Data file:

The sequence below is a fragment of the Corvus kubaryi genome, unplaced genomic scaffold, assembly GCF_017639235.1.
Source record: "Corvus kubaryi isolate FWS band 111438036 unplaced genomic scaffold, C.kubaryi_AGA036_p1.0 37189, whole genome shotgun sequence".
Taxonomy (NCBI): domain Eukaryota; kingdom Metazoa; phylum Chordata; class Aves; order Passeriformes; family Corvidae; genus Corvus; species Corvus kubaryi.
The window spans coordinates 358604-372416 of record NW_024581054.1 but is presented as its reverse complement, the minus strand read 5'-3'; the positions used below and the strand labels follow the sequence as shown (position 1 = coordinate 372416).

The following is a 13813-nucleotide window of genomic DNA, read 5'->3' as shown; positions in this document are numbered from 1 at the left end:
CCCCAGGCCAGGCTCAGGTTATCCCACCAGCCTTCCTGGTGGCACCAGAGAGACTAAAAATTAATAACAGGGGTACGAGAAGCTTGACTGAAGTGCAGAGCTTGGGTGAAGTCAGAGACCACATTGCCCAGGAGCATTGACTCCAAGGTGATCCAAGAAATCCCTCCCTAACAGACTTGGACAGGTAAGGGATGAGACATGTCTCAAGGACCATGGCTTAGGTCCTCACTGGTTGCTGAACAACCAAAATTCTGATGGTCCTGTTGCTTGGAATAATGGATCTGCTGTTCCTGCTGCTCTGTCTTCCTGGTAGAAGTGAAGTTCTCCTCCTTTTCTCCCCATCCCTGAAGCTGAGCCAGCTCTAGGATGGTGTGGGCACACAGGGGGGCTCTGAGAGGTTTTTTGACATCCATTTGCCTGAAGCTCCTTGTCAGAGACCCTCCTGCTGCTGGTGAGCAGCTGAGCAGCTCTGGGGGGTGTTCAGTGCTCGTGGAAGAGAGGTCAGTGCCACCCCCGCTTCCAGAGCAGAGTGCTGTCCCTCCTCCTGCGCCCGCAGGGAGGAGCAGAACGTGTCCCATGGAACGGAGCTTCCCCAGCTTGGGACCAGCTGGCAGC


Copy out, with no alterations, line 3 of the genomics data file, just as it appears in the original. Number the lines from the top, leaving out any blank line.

Taxonomy (NCBI): domain Eukaryota; kingdom Metazoa; phylum Chordata; class Aves; order Passeriformes; family Corvidae; genus Corvus; species Corvus kubaryi.